This rather supports the stopped clock hypothesis. Your ignorance of biology is monumental.

      1. Could one of our genetics experts chime in here? This reference refers to Nei’s similarity index and the associated genetic distance. My understanding of this is that Nei’s is the proportion of measured things (products in this case) that are similar between two organisms. If this distance measure is called P, then the genetic distance is defined as -ln(P). Is this a correct understanding? I’m guessing this transformation comes about from viewing the problem in terms of odds ratios relative to exact identity, but that is only my speculation (see below). If correct, it is a relative measure to being identical on a log scale, not a percent difference. Genetic distance and similarity, however, are moving targets with many definitions, so I might be totally off base here.
        Derivation for those so inclined:
        If two organisms are identical, then the proportion matching will be 1.0 (the null hypothesis). With proportions, it is customary and useful to look at the “odds” related to the proportions. To examine the odds relative to this identical condition, we look at the ratio of a perfect match relative to the observed value of P, that is: 1.0/P. It is more mathematically tractable to work with the log of the odds, hence we get: ln(1.0/P) = ln(1.0) – ln(P). Because the ln(1.0) is 0.0, this reduces to -ln(P).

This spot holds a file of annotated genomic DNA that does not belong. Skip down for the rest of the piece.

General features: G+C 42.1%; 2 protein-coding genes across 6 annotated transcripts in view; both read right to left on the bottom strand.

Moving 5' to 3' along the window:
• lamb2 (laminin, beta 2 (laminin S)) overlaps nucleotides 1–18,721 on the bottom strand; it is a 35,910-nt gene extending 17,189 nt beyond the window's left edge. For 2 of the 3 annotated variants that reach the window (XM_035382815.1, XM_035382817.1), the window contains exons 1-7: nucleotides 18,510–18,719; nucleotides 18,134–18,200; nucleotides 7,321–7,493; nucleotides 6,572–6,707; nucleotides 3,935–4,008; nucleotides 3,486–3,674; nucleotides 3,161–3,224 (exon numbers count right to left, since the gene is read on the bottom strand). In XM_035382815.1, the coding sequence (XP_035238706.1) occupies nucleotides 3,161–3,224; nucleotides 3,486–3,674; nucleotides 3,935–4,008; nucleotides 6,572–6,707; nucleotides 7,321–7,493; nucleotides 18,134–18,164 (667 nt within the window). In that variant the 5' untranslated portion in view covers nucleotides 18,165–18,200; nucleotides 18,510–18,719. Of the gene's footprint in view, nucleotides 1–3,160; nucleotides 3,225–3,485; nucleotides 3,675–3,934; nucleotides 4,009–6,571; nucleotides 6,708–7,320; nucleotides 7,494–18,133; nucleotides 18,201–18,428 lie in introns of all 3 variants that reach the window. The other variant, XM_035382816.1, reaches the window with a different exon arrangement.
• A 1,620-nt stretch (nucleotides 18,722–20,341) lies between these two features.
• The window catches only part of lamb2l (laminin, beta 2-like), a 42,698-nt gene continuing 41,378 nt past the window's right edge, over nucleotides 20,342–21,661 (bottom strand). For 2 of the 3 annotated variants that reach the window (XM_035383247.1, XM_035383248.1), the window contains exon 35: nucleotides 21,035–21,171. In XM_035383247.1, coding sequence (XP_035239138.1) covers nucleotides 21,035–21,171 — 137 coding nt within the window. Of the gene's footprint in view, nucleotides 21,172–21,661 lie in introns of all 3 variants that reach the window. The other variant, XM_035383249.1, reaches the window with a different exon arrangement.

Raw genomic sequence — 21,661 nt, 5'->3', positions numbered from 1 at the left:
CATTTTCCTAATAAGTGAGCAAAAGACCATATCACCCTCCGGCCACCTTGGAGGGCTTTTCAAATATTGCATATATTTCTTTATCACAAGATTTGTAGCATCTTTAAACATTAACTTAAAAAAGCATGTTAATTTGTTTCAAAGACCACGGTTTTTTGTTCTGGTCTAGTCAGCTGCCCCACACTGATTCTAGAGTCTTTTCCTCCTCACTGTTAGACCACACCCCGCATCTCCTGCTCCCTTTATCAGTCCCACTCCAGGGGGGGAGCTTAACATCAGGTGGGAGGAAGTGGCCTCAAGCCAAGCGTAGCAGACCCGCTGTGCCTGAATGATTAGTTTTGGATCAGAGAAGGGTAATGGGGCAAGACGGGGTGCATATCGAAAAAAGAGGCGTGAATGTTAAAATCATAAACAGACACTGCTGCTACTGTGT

20. I’d be surprised that when a plant produces 50 – 75 seeds, only one seed had the gene. I could believe some of them, just one is stretching credulity.
    Either a cat had a seed in its paw which came out there or there were a lot of the blue seeds nearby, in which case the plots must have been chosen with care.

    1. That is only because you are completely ignorant of plant biology. This is excusable in most circumstances, but when you’re discussing plant biology not so much.